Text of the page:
It's A Bird... It's a Plane... It's CNN?
CNN may soon change the way we get news footage now that it has entered into a Cooperative Research and Development Agreement (CRDA) with the Federal Aviation Administration (FAA) to implement drones, officially called Unmaned Aerial Vehicles (UAVs), into news-gathering practices.
This agreement will incorporate current research conducted collaboratively with the Georgia Tech Research Institute (GTRI). The three organizations have begun collecting data and the FAA will use this to design standards for the safe use of UAVs in newsgathering.
At this point there are no dates given for when drone footage may start appearing on CNN. The project with the cooperation between CNN and GTRI began in June of last year after the FAA grounded newsgathering drones belonging to the journalism schools at the University of Missouri and University of Nebraska in 2013. There was a court case that involved major media outlets about whether these types of groundings violated first amendment rights. CNN is in a position now to expedite and influence the eventual allowance of these devices in newsgathering as the research continues.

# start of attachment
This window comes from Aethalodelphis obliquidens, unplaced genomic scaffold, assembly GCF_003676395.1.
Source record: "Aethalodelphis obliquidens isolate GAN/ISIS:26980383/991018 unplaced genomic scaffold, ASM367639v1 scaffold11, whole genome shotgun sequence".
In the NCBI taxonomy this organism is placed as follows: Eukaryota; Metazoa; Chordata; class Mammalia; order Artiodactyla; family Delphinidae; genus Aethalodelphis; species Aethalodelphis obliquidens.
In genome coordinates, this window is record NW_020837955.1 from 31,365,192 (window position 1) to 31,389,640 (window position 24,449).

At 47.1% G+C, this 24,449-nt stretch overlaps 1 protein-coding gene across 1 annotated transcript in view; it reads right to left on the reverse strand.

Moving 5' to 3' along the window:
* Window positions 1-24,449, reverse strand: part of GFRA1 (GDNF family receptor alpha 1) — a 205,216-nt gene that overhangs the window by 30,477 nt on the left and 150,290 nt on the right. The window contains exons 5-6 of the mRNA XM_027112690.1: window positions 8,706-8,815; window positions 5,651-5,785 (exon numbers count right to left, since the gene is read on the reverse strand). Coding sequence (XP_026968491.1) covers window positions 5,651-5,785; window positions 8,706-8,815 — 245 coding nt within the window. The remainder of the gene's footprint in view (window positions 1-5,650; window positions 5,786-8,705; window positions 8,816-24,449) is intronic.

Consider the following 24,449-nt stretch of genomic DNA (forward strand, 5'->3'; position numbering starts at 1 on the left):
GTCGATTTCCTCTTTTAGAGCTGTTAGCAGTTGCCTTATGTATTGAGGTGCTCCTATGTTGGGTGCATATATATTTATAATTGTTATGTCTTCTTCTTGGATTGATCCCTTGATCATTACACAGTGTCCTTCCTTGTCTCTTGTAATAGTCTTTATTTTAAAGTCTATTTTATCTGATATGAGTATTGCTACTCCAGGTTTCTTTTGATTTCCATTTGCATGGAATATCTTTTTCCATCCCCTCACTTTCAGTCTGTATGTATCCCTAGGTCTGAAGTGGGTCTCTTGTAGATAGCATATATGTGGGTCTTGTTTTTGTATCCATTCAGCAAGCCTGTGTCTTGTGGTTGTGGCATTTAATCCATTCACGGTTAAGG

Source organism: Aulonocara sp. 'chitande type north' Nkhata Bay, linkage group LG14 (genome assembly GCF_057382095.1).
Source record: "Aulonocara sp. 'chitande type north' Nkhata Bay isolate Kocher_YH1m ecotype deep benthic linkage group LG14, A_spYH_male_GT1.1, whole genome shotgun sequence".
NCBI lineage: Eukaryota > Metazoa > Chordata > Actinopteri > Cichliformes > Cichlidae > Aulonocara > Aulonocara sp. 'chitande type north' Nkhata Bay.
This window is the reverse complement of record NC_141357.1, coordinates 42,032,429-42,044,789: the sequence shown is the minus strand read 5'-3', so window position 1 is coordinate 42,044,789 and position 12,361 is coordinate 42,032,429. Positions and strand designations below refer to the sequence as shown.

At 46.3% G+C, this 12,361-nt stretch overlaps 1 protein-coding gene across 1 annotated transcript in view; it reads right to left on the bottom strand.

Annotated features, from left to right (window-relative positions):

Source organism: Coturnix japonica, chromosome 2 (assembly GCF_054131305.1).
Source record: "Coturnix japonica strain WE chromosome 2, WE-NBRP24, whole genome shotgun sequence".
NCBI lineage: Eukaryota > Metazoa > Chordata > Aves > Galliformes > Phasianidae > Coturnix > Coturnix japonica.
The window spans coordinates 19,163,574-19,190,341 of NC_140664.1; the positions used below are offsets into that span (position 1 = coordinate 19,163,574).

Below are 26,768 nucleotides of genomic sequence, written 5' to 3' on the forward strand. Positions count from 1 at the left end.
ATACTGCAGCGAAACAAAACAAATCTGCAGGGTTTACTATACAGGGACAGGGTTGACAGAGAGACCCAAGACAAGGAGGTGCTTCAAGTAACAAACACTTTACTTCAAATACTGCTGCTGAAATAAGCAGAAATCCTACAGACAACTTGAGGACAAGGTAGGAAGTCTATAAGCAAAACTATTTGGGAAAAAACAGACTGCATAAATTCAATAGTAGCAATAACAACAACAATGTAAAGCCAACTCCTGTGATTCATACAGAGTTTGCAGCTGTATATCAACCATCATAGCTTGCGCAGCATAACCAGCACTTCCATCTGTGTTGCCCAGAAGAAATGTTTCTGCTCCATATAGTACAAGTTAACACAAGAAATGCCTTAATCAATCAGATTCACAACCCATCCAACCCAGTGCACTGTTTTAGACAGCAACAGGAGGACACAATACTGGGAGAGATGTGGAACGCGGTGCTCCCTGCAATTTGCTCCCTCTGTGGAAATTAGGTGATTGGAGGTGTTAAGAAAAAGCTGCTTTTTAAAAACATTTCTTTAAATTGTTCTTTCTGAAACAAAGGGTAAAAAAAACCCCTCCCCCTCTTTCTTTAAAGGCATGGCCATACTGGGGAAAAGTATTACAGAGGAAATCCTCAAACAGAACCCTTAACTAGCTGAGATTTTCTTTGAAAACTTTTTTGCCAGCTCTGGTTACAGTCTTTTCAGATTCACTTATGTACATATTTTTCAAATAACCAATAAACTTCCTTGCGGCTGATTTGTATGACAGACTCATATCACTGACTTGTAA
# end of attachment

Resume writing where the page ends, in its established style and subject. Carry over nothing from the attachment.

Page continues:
The FAA also recently ruled that a journalist reporting on a car accident in Connecticut was considered safe and legal operation. Had the journalist been considered a commercial interest it is likely he would have been required to have special certification and a license. At the time of the incident the journalist, Pedro Rivera, was asked by police to land his drone and leave the scene of the crash. This story was reported on the website of the Professional Society of Drone Journalists who, I am sure, are very optimistic about the future of drone journalism.
Source: CNN Press Release